#1
The title is a typo, sorry. )

I was lent a guitar and the action is 300% of mine. The bridge thingy has two screw things without heads. When I used pliers to force the headless screws counter-clockwise, the screw potruded more from the body, but also potruded more above the bridge, so it's like nothing happened I think? (see left screw in pic, it's taller) Help me, it's so difficult to play.

Last edited by luxeion at Dec 24, 2011,
#3
What kind of guitar is that? Never seen a bridge that you can't adjust string length with, unless it's some sears guitar or something?
#4
Quote by Dimefan1993
What kind of guitar is that? Never seen a bridge that you can't adjust string length with, unless it's some sears guitar or something?
i don't know what it is. it looks like a strat with a fixed bridge. d brand says "encor"..or smthn.. :|
#5
Quote by luxeion
The title is a typo, sorry. )

I was lent a guitar and the action is 300% of mine. The bridge thingy has two screw things without heads. When I used pliers to force the headless screws counter-clockwise, the screw potruded more from the body, but also potruded more above the bridge, so it's like nothing happened I think? (see left screw in pic, it's taller) Help me, it's so difficult to play.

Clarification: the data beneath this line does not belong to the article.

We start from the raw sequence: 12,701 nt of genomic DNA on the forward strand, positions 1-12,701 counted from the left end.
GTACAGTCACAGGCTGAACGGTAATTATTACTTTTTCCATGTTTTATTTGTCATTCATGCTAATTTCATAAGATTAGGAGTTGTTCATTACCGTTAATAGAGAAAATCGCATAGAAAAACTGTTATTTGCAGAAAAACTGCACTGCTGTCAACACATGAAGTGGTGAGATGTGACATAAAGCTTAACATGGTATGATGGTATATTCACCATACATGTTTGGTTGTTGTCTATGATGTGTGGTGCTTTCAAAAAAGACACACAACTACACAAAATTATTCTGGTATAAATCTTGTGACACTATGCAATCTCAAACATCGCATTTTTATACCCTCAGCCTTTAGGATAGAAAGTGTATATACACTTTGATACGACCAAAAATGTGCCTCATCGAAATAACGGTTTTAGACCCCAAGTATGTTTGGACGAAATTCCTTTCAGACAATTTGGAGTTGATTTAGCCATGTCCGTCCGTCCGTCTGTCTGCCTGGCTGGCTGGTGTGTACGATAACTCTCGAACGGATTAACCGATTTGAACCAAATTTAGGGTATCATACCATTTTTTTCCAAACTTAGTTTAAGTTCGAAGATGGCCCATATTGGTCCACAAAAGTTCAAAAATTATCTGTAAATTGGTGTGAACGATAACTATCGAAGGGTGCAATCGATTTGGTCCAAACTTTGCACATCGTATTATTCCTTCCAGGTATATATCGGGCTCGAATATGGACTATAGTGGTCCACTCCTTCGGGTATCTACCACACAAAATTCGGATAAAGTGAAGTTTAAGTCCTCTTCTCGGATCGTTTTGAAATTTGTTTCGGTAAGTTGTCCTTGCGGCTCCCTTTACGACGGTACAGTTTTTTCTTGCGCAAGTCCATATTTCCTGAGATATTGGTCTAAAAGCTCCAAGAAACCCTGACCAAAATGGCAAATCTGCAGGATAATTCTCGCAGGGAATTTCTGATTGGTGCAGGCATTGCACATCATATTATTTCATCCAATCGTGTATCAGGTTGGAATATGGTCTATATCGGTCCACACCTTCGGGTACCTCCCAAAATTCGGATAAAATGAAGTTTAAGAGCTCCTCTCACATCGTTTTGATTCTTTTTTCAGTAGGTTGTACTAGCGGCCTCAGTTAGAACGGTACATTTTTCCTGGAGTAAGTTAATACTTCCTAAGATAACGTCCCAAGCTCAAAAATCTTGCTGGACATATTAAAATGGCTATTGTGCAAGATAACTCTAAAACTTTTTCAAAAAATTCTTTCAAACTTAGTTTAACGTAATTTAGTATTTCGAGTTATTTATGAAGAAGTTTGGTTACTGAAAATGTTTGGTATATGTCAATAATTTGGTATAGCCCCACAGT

Wouldn't you twist the screw CLOCKWISE, to drive it further into the body therefore lowering the bridge and the action?
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#6
Quote by cccp2006
Wouldn't you twist the screw CLOCKWISE, to drive it further into the body therefore lowering the bridge and the action?
At first I did it clockwise. It drove the screw further, but also there was less of the screw above the bridge, that's why I initially thought I was doing it wrong. In the end I don't know.
#7
That's likely the worst-designed bridge structure I've ever seen, which leads me to believe that the previous owner (or A previous owner) has modified it... Poorly.
The two threaded rods sticking up look like sections of all-thread from a hardware store.
The sharp, rusty ends are going to be a hazard even if you get it adjusted.

If you want to tackle this yourself...Here's my plan:

1. Remove everything. Strings, bridge, etc.
2. make sure the bridge structure is at least capable of sliding up and down on the two vertical rods.
3. Clean the rust off the rods with a Dremel or a simple small wire brush.
4. find some regular nuts that will fit the threaded rods, and run them down to about where they will need to position the bridge, then place the bridge on top of those nuts. You'll use those nuts to adjust the height of the bridge.
Once you get it positioned correctly, you will then want to mark the rods and cut them off so they don't protrude.
5. Leave enough thread so that you can then screw a plated "acorn nut" on top for both looks and to protect your hand from the sharp edges.
As noted, there appears to be no string-length adjustment....